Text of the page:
i like my coffee dark, strong and with nosql

hello again! well this time, the title kinda suggest what i’m going to talk about isn’t it? πŸ˜› oh well. when we were kids, we weren’t allowed to drink that much coffee. why? it made us a bit hyper and urm.. of course the tummy issues. *ehem*

but as we grew up, it came to a point where you couldn’t live without coffee. during our exam times, we needed something strong to keep us awake and alive. and well, a strong brew always did the trick.

same went with databases, we started off from sql databases, now our needs are in a larger scale, so, hello nosql!

what is nosql?

nosql databases, or “not only sql” databases is a technology where it caters a large set of distributed data. some time ago, an application being used by over 10,000 people at once was a rarity. but today, it has changed vastly. people talk in different terms now, big data, big users, internet of things, cloud computing etc. these aren’t the applications which deals with little amounts of records. people needed more, vast and dynamic structures to rely their data on. hence nosql came into play.

by 2020, it’s expected that 32 billion things connected to the internet, data usage will so vast. relational databases can’t cater such needs efficiently, dynamically and take use of the hardware capabilities of today. to read more on the expansion of data usage and the future of nosql, you go on couchbase. this article will help you understand the necessity of nosql dbs more and more.

advantages of nosql

  • nosql uses a schema less structure. this basically is a document based database where one collection may hold different documents. number of fields, content and the size may differ from one another.
  • nosql is more scalable than relational databases. this will cater large volumes of structured, semi-structured, and unstructured data.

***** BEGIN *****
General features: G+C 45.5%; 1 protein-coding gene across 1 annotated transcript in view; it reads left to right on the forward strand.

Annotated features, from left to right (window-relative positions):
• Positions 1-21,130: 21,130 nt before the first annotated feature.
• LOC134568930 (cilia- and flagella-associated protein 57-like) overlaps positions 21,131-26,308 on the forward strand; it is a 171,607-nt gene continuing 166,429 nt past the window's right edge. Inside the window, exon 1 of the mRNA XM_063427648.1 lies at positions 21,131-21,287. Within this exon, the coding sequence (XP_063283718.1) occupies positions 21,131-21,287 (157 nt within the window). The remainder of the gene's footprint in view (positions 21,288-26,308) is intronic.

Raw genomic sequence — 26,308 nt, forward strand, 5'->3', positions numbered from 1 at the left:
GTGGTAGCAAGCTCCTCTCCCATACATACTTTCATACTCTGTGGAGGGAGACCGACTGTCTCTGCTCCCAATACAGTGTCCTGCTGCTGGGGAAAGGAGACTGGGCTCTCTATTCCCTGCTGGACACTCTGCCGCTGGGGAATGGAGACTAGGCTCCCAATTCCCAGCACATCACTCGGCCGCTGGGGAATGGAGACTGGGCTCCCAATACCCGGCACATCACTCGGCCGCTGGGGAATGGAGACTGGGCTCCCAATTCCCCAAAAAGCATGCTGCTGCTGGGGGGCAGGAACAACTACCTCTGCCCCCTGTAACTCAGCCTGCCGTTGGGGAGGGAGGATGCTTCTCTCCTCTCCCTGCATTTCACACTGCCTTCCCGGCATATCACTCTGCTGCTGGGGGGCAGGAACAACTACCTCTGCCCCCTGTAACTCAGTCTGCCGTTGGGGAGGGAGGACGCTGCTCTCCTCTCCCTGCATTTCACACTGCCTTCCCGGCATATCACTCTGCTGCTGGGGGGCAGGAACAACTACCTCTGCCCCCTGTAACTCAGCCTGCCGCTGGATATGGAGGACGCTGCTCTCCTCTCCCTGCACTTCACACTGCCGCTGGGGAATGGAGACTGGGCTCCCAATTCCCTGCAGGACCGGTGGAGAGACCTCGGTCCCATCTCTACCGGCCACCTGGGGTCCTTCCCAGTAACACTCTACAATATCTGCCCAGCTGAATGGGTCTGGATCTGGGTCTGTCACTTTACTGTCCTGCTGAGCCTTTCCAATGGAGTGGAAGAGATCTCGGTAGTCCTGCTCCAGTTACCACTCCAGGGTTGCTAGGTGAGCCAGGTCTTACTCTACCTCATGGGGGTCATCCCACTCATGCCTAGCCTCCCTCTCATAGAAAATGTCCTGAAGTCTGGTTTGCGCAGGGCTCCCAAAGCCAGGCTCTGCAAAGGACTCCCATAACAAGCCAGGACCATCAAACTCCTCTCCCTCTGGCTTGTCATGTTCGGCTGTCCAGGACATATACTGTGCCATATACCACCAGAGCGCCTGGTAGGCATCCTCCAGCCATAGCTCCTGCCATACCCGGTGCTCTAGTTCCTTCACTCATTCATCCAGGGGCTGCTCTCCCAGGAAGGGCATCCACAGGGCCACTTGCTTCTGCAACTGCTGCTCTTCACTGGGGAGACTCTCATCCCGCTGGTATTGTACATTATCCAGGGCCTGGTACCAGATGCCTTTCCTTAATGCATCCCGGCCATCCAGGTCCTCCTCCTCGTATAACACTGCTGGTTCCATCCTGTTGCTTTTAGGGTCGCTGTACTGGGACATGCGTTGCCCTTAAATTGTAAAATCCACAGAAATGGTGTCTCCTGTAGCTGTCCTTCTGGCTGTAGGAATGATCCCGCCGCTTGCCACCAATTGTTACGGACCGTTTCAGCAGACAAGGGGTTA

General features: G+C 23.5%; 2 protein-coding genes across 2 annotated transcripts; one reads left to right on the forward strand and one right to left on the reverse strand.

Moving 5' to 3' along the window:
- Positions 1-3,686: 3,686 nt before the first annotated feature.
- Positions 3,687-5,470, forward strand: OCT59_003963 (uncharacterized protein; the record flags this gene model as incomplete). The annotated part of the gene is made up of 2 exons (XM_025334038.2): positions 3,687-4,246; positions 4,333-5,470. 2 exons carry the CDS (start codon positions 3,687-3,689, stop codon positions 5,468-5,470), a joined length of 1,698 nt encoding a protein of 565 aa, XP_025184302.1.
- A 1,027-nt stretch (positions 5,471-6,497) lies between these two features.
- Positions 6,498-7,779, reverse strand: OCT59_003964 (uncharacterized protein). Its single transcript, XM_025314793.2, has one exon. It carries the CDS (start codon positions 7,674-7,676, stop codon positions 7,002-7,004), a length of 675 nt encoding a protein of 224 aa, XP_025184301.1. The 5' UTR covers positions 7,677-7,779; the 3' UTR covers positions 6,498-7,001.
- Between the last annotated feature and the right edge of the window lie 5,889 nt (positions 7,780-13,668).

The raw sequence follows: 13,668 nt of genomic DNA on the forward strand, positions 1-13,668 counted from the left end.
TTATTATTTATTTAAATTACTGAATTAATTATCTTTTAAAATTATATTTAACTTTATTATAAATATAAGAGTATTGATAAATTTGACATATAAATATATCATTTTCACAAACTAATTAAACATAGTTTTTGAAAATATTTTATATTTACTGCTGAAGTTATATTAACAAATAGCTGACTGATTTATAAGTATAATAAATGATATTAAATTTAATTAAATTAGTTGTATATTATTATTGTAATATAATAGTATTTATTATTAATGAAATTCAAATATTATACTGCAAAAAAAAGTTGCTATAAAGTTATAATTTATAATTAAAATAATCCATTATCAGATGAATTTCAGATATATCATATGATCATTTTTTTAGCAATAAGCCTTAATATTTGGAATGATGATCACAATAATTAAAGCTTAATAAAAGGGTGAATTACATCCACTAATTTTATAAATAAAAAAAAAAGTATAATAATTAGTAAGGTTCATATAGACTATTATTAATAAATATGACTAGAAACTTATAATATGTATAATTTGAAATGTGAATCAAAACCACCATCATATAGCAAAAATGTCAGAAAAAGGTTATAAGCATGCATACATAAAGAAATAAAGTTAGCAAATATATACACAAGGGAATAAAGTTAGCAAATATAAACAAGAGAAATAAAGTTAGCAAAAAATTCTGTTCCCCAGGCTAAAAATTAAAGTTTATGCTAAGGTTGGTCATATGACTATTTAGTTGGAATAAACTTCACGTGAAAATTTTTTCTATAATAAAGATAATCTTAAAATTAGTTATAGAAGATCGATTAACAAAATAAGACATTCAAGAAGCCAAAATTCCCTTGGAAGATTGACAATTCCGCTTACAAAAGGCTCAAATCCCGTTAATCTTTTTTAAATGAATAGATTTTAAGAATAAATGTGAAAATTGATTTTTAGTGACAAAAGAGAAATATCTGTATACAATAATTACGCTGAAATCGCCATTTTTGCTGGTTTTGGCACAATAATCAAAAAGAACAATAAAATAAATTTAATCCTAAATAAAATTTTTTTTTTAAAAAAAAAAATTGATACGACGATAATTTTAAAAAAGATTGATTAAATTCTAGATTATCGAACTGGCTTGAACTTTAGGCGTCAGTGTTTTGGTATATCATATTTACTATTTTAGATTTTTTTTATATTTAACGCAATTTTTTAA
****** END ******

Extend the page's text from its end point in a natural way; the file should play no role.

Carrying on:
• rather than the spreadsheet type of data storage model used in sql databases, nosql uses key and values structure.Β  this enables the data to be stored in a single “document” method which nests values hierarchically.
  • sql databases have a fixed schema. to alter the structure, whole database has to be offline for a while to be updated. but in nosql, data schema is typically dynamic and is able to change on the go.
  • scaling of the database is horizontal. meaning, to expand the database, you just have to add more commodity servers or more cloud instances.
  • data manipulation is through object oriented apis. this means nosql databases is more applicable to day to day scenarios over sql databases.

these are some advantages of using nosql in general. in addition to these, the version of nosql i will be using, mongodb, has some more additional features like json style data storage, auto sharding, replication etc. you can read more on mongodb here at mongodb.org.

installing mongodb

installing mongodb is pretty straight forward. and hey, i didn’t mess up this time! yay me! πŸ˜€

you can download the latest version of mongodb at www.mongodb.org/downloads. as i’m explaining here how to install and configure it on linux, i’m using theΒ mongodb-linux-x86_64-ubuntu1404-3.0.4.tgz. this is for ubuntu 14.04.

once you have downloaded the tar ball, yep still on it πŸ˜› you can extract it to you softwares directory. for me it’s /home/nimila/installs/mongodb-linux-x86_64-ubuntu1404-3.0.4

this is better than installing these within system files because any alteration is easier, if you, urm.. tend to mess up easily like me. but yes, you can extract this to wherever you prefer.

mongodb executables are available inside the bin directory of the extracted tar ball. you can run the executables without mentioning the path by adding the bin directory to the path variable.

export PATH=/home/nimila/installs/mongodb-linux-x86_64-ubuntu1404-3.0.4/bin:$PATH

you might want to add this path to your bashrc or profile so you won’t have to run the above line each time you want to run mongodb.

we’re almost there. πŸ‘Š but before we can actually start mongodb, we have to create a data directory. by default, mongod process of mongodb uses /data/db directory. “but” this is not a must. you can create this folder wherever you want. i did this inside the extraction of mongodb. ex: /home/nimila/installs/mongodb-linux-x86_64-ubuntu1404-3.0.4/data/db

if you want to create the data directory in the default location, you can use the following command.

mkdir -p /data/db

else, create the directory wherever you want. if you do so, remember the path since you’ll need that to start the mongod process.

to start the mongodb run the following command.

mongod